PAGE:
|Figure 1: Rise in childhood obesity from 1963-2008 (from CDC.gov)|
Godfrey et al. analyzed the methylation status (if a gene is methylated it is turned off) of several genes in the cord blood of newborns from two independent cohorts (cohort 1: 68 samples; cohort 2: 31 samples) and found that
[i]n cohort 1, retinoid X receptor-α (RXRA) chr9:136355885+ and endothelial nitric oxide synthase (eNOS) chr7:150315553+ methylation had independent associations with sex-adjusted childhood fat mass (exponentiated regression coefficient [β] 17% per SD change in methylation [95%CI 4-31], P = 0.009, n = 64, and β = 20% [9-32], P < 0.001, n = 66, respectively) and %fat mass (β = 10% [1-19], P = 0.023, n = 64 and β =12% [4-20], P = 0.002, n = 66, respectively).Furthermore, additional statistical analyses revealed that [in cohort 1] these “epigenetic marks explained >25% of the variance in childhood adiposity”.
While the correlation with eNOS, which was found in cohort 1, could not be established in the second cohort, the correlation between retinoid X receptor-alpha methylation and childhood obesity [measured at the age of 9 years] was observed (to a lower degree, β(BodyFat%)=4%) in cohort 2, as well. The exact mechanism, by which these nuclear receptors, which mediate the biological effects of retinoids on our bodies, influence the deposition of body-fat, is still not completely elucidated, the activation of PPAR-gamma, which by itself has attracted some attention as a potential target for treatment strategies for the metabolic syndrome, could yet play a major role.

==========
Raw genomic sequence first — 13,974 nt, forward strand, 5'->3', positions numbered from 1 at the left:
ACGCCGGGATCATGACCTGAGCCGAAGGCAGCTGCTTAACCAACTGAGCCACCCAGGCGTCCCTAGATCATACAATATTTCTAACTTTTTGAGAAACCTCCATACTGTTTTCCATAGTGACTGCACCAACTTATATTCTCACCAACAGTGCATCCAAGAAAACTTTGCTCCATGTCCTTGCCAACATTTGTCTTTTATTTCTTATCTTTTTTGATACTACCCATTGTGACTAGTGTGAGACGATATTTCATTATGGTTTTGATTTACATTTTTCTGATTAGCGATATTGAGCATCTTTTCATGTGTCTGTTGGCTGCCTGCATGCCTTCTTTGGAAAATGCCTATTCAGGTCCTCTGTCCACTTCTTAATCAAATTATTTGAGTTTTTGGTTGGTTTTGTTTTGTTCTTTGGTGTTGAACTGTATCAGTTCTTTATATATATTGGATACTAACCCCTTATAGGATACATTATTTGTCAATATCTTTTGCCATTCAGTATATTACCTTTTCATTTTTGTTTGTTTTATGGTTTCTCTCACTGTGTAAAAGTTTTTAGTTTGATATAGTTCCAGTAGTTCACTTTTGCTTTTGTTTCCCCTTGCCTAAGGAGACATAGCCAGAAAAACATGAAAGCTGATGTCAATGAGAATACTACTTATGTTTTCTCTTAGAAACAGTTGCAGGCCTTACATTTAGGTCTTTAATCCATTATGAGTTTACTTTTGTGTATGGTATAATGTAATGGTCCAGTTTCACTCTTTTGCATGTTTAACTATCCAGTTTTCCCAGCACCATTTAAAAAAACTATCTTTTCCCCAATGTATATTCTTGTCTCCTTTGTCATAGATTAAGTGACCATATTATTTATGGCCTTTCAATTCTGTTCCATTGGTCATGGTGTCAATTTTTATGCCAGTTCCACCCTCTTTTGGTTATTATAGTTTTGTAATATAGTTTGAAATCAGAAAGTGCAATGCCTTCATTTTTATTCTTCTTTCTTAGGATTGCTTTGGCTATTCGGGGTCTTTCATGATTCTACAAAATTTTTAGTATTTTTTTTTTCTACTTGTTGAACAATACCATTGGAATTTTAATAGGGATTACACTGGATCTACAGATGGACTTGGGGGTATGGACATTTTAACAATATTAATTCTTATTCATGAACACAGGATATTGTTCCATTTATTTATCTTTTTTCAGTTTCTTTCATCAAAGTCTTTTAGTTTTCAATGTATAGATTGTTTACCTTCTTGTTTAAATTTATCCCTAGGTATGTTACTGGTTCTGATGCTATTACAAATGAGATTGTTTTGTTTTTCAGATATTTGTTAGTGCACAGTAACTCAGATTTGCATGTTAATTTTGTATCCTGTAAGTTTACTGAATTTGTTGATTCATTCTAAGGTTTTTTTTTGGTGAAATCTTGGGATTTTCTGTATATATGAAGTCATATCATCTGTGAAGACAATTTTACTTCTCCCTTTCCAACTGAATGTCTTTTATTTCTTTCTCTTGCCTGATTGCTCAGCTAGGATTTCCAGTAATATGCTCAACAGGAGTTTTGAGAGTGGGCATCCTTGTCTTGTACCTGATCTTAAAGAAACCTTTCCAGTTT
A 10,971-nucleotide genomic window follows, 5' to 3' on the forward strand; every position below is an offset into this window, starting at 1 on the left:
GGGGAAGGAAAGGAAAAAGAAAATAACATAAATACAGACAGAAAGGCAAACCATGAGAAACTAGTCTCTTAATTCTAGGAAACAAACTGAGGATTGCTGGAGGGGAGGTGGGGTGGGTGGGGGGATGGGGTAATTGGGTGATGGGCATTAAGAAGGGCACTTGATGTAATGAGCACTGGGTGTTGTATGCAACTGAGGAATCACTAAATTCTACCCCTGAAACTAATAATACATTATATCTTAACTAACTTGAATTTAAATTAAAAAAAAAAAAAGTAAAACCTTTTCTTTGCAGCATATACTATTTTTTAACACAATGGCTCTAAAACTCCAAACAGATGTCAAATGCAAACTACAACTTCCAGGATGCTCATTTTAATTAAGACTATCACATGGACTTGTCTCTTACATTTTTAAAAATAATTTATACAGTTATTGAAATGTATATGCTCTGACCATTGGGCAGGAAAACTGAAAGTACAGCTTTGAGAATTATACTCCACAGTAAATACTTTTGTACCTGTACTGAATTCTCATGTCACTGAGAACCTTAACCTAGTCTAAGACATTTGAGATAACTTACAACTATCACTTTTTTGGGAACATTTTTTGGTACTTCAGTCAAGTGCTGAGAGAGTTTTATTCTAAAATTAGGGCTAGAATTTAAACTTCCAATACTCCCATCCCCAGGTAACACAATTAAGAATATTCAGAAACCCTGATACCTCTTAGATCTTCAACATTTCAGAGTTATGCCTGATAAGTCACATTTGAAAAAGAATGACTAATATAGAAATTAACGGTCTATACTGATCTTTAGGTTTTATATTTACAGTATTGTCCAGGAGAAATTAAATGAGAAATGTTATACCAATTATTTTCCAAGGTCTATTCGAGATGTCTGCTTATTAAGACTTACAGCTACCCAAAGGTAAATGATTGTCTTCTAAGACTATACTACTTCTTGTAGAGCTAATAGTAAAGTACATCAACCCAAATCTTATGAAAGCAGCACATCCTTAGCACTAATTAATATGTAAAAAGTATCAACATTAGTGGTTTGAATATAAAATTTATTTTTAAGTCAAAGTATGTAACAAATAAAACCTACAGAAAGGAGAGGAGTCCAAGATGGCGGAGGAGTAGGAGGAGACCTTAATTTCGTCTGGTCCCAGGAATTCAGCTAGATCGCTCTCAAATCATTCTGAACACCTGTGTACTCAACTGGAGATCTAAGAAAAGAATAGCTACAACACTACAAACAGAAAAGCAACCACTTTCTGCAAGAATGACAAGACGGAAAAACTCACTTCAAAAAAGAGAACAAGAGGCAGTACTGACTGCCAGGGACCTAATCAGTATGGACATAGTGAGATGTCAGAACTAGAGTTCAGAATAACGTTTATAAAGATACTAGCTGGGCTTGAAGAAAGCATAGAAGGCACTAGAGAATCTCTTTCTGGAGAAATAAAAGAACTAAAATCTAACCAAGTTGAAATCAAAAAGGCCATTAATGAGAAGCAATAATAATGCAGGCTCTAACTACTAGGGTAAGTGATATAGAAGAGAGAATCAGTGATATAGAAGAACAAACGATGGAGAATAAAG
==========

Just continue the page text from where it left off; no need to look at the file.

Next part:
|Figure 2: Exponentiated regression coefficients β of retinoid X receptor-α (RXRA) and endothelial nitric oxide synthase (eNOS) methylation with body fat % of children at the age of 9 years.|
(data adapted from Godfrey. 2011)
On a side note: If you are interested in the question how reliable scientific "data" (which is by no means, as the name /lat. dare = to give/ would imply, "given" to us) actually is and have not yet listened to my latest appearance on Carl Lenore's Super Human Radio, where I discuss some factors to consider, when you look at the data from scientific studies, I suggest you go and download the podcast ;-)